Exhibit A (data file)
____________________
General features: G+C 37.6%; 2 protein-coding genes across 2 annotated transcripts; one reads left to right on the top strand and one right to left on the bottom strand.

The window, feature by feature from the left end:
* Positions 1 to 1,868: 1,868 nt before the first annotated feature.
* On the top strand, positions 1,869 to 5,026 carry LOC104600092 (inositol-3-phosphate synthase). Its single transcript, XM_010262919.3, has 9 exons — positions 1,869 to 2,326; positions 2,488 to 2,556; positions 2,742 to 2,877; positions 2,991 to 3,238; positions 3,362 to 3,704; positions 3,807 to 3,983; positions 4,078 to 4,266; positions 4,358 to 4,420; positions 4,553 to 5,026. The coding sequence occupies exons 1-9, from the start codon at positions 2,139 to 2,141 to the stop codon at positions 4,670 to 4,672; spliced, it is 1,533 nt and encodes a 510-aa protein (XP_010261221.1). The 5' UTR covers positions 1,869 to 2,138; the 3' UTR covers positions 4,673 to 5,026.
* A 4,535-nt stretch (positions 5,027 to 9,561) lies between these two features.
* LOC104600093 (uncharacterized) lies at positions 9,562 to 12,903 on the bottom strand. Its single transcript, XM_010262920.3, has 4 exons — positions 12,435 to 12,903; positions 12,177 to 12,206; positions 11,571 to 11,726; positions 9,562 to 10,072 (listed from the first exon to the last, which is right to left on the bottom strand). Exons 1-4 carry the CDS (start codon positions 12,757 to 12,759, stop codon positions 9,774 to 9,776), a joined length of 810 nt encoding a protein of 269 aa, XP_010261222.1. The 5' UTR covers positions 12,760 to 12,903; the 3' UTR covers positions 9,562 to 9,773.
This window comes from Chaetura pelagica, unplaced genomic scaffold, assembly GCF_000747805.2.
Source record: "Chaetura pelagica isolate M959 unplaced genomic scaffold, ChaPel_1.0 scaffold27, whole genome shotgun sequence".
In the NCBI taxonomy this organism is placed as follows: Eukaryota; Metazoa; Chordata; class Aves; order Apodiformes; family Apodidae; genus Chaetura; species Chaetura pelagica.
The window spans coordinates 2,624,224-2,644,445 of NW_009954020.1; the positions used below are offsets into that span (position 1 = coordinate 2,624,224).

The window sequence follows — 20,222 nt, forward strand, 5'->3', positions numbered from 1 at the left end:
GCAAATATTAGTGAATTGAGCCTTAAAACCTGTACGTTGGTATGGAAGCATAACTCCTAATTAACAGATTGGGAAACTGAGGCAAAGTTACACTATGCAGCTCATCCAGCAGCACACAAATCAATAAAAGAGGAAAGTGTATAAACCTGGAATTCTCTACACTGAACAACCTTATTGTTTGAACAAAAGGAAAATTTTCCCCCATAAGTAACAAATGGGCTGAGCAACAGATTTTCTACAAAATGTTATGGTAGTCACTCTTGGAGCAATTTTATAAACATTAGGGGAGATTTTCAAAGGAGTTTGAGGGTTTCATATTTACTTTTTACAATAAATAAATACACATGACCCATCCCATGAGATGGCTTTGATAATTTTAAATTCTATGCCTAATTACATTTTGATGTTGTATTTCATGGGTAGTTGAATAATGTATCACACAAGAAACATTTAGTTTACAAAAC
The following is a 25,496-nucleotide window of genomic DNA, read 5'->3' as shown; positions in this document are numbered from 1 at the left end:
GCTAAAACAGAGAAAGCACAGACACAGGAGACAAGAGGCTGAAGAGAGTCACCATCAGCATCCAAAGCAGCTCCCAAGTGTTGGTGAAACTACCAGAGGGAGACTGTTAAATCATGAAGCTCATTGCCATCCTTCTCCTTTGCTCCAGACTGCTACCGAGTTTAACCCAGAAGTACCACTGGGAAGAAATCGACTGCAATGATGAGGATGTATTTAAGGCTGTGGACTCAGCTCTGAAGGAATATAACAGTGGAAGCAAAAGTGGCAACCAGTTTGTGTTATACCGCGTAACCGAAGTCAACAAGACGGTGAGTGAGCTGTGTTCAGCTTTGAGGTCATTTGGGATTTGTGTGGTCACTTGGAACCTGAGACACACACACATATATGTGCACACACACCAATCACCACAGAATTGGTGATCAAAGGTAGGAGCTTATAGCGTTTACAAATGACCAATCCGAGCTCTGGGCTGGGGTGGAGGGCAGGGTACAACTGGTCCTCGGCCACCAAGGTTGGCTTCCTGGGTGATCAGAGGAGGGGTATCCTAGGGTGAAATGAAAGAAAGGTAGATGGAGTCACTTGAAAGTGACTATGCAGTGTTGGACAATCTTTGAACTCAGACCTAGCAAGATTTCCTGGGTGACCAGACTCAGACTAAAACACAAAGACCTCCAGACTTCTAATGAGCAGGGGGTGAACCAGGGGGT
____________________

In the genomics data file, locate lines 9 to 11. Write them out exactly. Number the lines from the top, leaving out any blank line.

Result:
In the NCBI taxonomy this organism is placed as follows: Eukaryota; Metazoa; Chordata; class Aves; order Apodiformes; family Apodidae; genus Chaetura; species Chaetura pelagica.
The window spans coordinates 2,624,224-2,644,445 of NW_009954020.1; the positions used below are offsets into that span (position 1 = coordinate 2,624,224).

The window sequence follows — 20,222 nt, forward strand, 5'->3', positions numbered from 1 at the left end: